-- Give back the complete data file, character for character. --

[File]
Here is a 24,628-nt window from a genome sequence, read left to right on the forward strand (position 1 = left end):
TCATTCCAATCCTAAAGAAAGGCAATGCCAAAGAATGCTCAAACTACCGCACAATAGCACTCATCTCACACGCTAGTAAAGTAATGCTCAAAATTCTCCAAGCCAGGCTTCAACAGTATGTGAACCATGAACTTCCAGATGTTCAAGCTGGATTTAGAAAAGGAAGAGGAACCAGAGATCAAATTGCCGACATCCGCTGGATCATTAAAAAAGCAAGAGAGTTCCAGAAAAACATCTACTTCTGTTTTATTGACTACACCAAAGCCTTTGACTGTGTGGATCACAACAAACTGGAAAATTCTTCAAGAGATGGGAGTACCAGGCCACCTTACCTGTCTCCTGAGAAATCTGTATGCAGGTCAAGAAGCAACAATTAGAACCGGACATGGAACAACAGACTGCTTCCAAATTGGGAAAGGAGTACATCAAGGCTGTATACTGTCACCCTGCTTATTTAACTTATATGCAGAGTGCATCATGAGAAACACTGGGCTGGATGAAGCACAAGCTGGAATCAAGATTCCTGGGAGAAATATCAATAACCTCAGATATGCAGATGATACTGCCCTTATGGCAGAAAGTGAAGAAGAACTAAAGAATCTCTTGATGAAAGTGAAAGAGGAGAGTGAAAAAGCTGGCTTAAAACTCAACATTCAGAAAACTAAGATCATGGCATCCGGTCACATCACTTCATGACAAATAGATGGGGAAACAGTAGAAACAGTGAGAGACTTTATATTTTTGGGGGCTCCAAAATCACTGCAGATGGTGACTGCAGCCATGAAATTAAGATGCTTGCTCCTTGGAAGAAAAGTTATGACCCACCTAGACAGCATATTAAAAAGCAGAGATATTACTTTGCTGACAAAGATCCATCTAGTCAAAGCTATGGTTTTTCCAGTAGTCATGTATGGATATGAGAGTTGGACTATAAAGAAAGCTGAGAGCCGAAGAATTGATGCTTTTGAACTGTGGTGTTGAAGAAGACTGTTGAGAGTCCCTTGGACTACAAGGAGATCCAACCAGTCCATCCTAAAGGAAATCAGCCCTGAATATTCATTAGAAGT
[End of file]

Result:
Here is a 24,628-nt window from a genome sequence, read left to right on the forward strand (position 1 = left end):
TCATTCCAATCCTAAAGAAAGGCAATGCCAAAGAATGCTCAAACTACCGCACAATAGCACTCATCTCACACGCTAGTAAAGTAATGCTCAAAATTCTCCAAGCCAGGCTTCAACAGTATGTGAACCATGAACTTCCAGATGTTCAAGCTGGATTTAGAAAAGGAAGAGGAACCAGAGATCAAATTGCCGACATCCGCTGGATCATTAAAAAAGCAAGAGAGTTCCAGAAAAACATCTACTTCTGTTTTATTGACTACACCAAAGCCTTTGACTGTGTGGATCACAACAAACTGGAAAATTCTTCAAGAGATGGGAGTACCAGGCCACCTTACCTGTCTCCTGAGAAATCTGTATGCAGGTCAAGAAGCAACAATTAGAACCGGACATGGAACAACAGACTGCTTCCAAATTGGGAAAGGAGTACATCAAGGCTGTATACTGTCACCCTGCTTATTTAACTTATATGCAGAGTGCATCATGAGAAACACTGGGCTGGATGAAGCACAAGCTGGAATCAAGATTCCTGGGAGAAATATCAATAACCTCAGATATGCAGATGATACTGCCCTTATGGCAGAAAGTGAAGAAGAACTAAAGAATCTCTTGATGAAAGTGAAAGAGGAGAGTGAAAAAGCTGGCTTAAAACTCAACATTCAGAAAACTAAGATCATGGCATCCGGTCACATCACTTCATGACAAATAGATGGGGAAACAGTAGAAACAGTGAGAGACTTTATATTTTTGGGGGCTCCAAAATCACTGCAGATGGTGACTGCAGCCATGAAATTAAGATGCTTGCTCCTTGGAAGAAAAGTTATGACCCACCTAGACAGCATATTAAAAAGCAGAGATATTACTTTGCTGACAAAGATCCATCTAGTCAAAGCTATGGTTTTTCCAGTAGTCATGTATGGATATGAGAGTTGGACTATAAAGAAAGCTGAGAGCCGAAGAATTGATGCTTTTGAACTGTGGTGTTGAAGAAGACTGTTGAGAGTCCCTTGGACTACAAGGAGATCCAACCAGTCCATCCTAAAGGAAATCAGCCCTGAATATTCATTAGAAGT